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Property Tax Insider
Property Tax UK

Try Property Tax Insider today and receive:

  • 3 FREE Issues - The current issue and the previous two issues (12 tax saving articles)
  • Delivered to your doorstep



    Here are the 12 strategies our tax experts are sharing with you as part of your free trial: 

    • Tax Relief For Replacement Of Domestic Items
    • Depending on the nature of the let property, landlords will typically provide domestic items to a greater or lesser degree. It is inevitable that after a period of time, these items will need replacing. When they do, the landlord will be able to claim tax relief, provided that certain conditions are met. Sarah Bradford explores the relief available to landlords when they replace domestic items in properties they let out.
    • Property Trading vs Investing: What Do You Want It To Be?
    • Tax advisers may recoil from a title that might be inferred to suggest that a business can be trading or investing depending on the whim of the taxpayer concerned – the correct position is always dependent on the facts, rather than what we might like the facts to have been – but a key factor is the taxpayer’s intentions for the property/ies. In other words, what the taxpayer wants, or plans for. Lee Sharpe looks at the tax implications of property trading versus investing.
    • Risk-Free IHT Planning Strategies For The Main Home
    • A person’s home is probably the most difficult asset to plan for, as far as inheritance tax (IHT) is concerned. This is partly because, very often, the home is the most valuable asset in the estate and is also most ‘sensitive’ in the sense of being important to the owner from the point of view of non-financial/tax considerations. Also, the home is one of the most difficult assets to use without incurring the dreaded ‘GROB’ attack. Alan Pink looks at two comparatively risk-free strategies for reducing inheritance tax on the most important asset of most individuals.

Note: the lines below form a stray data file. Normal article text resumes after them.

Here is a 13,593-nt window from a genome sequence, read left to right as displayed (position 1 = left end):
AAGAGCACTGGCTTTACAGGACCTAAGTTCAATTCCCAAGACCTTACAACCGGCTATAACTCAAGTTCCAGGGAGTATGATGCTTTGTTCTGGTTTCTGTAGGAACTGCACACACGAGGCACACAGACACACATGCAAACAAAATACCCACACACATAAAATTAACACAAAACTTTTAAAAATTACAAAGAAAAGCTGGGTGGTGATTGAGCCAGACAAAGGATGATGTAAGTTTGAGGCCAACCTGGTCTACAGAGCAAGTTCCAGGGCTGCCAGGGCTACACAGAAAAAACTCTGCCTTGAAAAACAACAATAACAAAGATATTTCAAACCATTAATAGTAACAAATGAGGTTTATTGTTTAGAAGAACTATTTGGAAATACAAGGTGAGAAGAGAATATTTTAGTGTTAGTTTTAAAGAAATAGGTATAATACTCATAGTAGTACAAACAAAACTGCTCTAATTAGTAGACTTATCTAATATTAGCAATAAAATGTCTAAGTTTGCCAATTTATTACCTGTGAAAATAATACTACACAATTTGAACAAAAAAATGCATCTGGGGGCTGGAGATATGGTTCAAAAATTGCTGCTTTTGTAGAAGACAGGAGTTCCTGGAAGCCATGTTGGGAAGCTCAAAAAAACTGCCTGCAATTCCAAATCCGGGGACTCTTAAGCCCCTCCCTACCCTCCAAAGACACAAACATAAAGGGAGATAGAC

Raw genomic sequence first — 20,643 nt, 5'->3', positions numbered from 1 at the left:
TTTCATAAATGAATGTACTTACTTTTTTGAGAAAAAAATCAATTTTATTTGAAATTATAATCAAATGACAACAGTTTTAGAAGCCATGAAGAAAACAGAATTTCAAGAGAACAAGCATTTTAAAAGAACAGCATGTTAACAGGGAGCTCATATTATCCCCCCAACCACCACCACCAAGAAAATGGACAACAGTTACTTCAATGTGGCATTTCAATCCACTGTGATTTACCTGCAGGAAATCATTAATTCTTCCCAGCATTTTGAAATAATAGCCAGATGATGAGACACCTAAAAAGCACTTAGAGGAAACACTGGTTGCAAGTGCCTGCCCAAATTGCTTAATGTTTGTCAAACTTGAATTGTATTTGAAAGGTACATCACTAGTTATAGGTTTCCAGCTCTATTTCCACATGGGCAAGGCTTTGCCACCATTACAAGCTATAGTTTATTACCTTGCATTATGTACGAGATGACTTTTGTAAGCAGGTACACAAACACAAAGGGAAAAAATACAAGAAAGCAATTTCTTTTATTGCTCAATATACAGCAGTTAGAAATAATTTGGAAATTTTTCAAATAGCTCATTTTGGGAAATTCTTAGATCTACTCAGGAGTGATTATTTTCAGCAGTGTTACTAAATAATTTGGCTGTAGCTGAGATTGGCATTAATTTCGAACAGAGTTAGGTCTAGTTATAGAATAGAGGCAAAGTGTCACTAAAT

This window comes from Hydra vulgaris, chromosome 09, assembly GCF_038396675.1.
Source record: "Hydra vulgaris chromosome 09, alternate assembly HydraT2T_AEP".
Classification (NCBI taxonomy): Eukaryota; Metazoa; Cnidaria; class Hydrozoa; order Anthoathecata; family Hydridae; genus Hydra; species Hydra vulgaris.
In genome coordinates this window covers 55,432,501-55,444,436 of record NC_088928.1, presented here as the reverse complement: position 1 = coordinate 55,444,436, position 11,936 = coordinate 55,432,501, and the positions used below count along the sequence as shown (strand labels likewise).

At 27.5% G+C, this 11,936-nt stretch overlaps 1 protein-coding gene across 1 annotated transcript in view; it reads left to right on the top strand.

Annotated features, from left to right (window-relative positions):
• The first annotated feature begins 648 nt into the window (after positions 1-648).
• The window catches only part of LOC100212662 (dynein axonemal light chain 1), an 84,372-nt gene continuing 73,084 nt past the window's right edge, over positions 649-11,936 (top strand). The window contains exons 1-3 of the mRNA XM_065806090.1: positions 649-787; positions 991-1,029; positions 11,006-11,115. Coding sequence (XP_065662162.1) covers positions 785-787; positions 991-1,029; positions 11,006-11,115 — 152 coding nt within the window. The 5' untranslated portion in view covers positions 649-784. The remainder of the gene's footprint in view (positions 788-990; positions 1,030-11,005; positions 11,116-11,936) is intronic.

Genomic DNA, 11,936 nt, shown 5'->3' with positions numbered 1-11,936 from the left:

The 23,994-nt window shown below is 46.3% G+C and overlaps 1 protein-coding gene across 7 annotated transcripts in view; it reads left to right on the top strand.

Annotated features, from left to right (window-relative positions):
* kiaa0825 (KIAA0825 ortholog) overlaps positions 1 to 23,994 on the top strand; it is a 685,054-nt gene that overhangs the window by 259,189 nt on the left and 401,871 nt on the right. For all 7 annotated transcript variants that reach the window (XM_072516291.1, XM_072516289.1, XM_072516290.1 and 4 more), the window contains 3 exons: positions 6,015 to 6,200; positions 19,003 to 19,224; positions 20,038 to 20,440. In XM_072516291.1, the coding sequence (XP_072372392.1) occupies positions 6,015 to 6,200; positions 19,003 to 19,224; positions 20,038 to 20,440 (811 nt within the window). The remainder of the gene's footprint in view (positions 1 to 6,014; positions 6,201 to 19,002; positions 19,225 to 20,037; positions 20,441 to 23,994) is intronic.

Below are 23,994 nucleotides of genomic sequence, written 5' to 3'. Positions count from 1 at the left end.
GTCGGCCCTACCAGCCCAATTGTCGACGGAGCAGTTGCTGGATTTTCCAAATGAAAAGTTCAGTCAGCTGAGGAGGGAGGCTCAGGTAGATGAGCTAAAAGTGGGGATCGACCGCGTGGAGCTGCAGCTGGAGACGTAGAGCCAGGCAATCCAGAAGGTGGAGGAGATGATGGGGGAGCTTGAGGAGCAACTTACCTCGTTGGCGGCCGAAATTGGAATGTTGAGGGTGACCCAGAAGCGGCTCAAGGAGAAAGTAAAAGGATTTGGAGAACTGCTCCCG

• Keep It In The Family! Family Investment Companies 
    • It is fairly common for family members to pass investments such as commercial properties down the generations. A family discretionary trust is a popular means of providing for children and remoter generations. However, a family investment company (FIC) is sometimes seen as an alternative ‘wrapper’ in which family members might hold such properties. Mark McLaughlin points out that family members might wish to consider holding commercial properties or other investments within a company ‘wrapper’.
    • Proactive Planning To Get Capital Gains Tax Main Residence Relief
    • Most people know that in the straightforward situation where you sell your home, you don’t pay capital gains tax (CGT). But it’s not so well understood that main residence relief can make a huge difference to the CGT you pay in other, much less straightforward situations. Alan Pink looks at planning to reduce capital gains tax on selling a property by occupying it as a residence – and the hurdles that need to be overcome.
    • Can A Lettings Company Get Around The ‘Osborne Landlord Tax'